securing my table saw

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Forum topic by phlyers posted 08-07-2013 12:44 PM 1124 views 0 times favorited 9 replies Add to Favorites Watch
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93 posts in 1205 days

08-07-2013 12:44 PM

The best place for my table saw in my shop of course is the place where the floor is not level at all. Right now I have wood shims under it to make it level with my work table (my work table is basically built around the table saw) but eventually overtime the vibration from the saw would make the saw “walk” so myI thought would be to use washers as shims and anchor it to the floor. Its a cabinet style saw so I could probably use some angle iron for the securing purposes. Any thoughts on this?

9 replies so far

View GT350's profile


352 posts in 1399 days

#1 posted 08-07-2013 12:53 PM

I have the same problem with the floor not being level and I did the same thing with the wood shims without the problem of it walking. I would take a look and see why it’s vibrating. It seem’s like with the weight of a cabinet saw it shouldn’t be able to move. Bad bearings or belt maybe.

View phlyers's profile


93 posts in 1205 days

#2 posted 08-07-2013 01:00 PM

Im guessing the belt is the cause. It actually has two belts but I’m not about to go buy one of those link ones especially considering they’re like $40 for one and I would need two. I think the factory belt sizes like 41 inches long. Now come to think of it it doesn’t really vibrat but I just think that eventually it will lose its leve. I don’t see any harm in anchoring considering I know I’m not going to ever have to move that thing.

View macatlin1's profile


78 posts in 2361 days

#3 posted 08-07-2013 01:12 PM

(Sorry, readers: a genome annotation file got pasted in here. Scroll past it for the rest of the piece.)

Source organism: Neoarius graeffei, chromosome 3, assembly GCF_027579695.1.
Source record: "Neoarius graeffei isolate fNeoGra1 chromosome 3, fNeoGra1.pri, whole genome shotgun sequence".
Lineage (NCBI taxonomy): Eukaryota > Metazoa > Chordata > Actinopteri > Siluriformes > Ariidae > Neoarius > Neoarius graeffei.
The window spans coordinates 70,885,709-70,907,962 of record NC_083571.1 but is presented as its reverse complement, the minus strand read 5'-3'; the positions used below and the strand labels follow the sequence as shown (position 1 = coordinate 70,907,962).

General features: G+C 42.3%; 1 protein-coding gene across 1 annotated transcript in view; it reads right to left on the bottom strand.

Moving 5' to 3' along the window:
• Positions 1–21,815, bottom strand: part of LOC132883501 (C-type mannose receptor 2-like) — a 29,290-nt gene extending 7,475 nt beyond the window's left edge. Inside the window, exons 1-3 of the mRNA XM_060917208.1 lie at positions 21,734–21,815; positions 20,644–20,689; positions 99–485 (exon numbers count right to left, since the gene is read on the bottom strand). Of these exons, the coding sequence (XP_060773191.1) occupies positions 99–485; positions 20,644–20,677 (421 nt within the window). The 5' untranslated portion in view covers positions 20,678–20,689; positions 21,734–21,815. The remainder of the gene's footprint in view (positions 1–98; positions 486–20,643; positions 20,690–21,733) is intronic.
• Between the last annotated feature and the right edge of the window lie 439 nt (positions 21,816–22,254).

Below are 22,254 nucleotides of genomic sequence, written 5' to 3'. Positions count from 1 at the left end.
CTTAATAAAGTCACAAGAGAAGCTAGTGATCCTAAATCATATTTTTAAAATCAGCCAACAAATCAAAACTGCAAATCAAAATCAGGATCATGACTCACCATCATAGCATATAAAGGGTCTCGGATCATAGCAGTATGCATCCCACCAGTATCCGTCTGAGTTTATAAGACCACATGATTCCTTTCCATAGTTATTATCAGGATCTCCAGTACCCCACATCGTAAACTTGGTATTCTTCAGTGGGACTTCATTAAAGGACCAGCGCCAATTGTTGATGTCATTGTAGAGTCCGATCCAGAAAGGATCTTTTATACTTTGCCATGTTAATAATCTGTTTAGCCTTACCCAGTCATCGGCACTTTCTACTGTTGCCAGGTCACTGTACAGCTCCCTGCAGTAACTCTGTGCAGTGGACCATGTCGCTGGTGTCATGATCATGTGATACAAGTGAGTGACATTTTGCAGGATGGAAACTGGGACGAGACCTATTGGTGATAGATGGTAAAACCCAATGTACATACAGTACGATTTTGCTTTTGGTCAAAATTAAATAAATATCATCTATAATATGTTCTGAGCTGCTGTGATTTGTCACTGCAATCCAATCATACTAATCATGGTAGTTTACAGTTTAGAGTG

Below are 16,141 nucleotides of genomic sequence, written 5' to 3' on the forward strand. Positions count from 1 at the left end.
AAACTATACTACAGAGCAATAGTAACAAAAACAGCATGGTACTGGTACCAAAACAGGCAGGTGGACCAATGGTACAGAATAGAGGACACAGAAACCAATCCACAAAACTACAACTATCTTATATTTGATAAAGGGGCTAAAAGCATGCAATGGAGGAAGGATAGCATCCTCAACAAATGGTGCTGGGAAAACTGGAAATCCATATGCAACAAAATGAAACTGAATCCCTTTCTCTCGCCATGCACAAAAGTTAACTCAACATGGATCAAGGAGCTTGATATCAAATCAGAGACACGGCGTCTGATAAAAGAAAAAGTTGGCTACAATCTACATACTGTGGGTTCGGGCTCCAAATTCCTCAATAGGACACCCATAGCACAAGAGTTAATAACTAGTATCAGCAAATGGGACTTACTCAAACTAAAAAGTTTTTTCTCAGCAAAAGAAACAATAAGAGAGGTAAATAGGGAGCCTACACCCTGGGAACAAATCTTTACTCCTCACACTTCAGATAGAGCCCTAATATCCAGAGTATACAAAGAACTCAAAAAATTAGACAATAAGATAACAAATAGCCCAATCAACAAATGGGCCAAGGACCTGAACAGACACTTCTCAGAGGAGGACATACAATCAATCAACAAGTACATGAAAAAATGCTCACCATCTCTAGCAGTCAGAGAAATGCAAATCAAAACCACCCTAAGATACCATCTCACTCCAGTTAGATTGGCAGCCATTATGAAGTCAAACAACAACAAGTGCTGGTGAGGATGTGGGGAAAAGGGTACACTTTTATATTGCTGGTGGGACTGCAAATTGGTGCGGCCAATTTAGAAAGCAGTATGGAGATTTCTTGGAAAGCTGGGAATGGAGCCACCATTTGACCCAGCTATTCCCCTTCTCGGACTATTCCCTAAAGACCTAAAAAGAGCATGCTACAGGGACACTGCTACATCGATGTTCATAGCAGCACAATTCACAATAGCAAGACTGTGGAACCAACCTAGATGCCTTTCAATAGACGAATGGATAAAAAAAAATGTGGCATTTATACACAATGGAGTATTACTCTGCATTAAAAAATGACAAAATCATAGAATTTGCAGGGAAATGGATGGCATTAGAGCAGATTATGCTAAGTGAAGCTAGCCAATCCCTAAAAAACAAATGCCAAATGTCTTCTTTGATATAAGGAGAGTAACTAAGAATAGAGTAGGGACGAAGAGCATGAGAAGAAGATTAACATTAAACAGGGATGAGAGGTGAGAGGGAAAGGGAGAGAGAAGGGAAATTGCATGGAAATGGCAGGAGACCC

You might trying to put some “Bondo” at the corners to act as shims and to keep the saw from walking. Put a bead of “Bondo” around the legs and let it cure till hard and not the “firm” stage it will go through before trying to move or rock the saw. The bondo is easy to chip off the floor and the tablesaw. We used this method all the time to make a secure base for tooling and still be able to clean up afterwords.

View Charlie's profile


1100 posts in 1704 days

#4 posted 08-07-2013 01:23 PM

Why not just level the floor?
If the floor is concrete, just get some self-leveling stuff and pour it on.

Lots of saws on mobile bases. I don’t hear about them walking around and/or going out of level. I know mine doesn’t. Get a mobile base with adjustable feet.

If your saw has adjustable feet and you have them adjusted for the out-of-level floor, that saw should not move. If it vibrates enough to walk, you have far more serious issues than an unlevel floor. Fix the saw. You may not need to do ANYTHING to the floor.

Don’t anchor it to the floor. ESPECIALLY if you suspect a vibration problem. You’ll simply hold the saw in place while transferring all of the vibration to the structure of the saw. You’ll end up cracking something.

I used to be a millright. LOTS of experience setting machinery of all different sizes with all kinds of different requirements.

View gfadvm's profile


14928 posts in 2108 days

#5 posted 08-08-2013 02:27 AM

Rubber pads/shims will really help keep it from “walking”.

-- " I'll try to be nicer, if you'll try to be smarter" gfadvm

View MT_Stringer's profile


2818 posts in 2649 days

#6 posted 08-08-2013 03:02 AM

A mobile base should stop the walking and allow you to level the saw. Mine doesn’t move or vibrate.

OOPS! Charlie beat me to it.

-- Handcrafted by Mike Henderson - Channelview, Texas

View phlyers's profile


93 posts in 1205 days

#7 posted 08-08-2013 10:20 AM

A mobile base would be a good idea considering my vega ts fence has a 40” rip capacity so that means I have to walk around it at times. But my outfeed table is built around the ts and that stays put.

View MrRon's profile


3891 posts in 2661 days

#8 posted 08-14-2013 08:09 PM

If your saw uses more than one belt, you should not use link belts. They will stretch unequally. Use a matched set of Gates V80 belts. Always replace belts in sets. Replacing only one belt will result in one belt taking all the load. The old belt will have stretched beyond it’s original length.

View PxT's profile


3 posts in 1852 days

#9 posted 08-16-2013 09:56 PM

The manufacturer of link belts (Fenner) states that they CAN be used in multi-belt systems.

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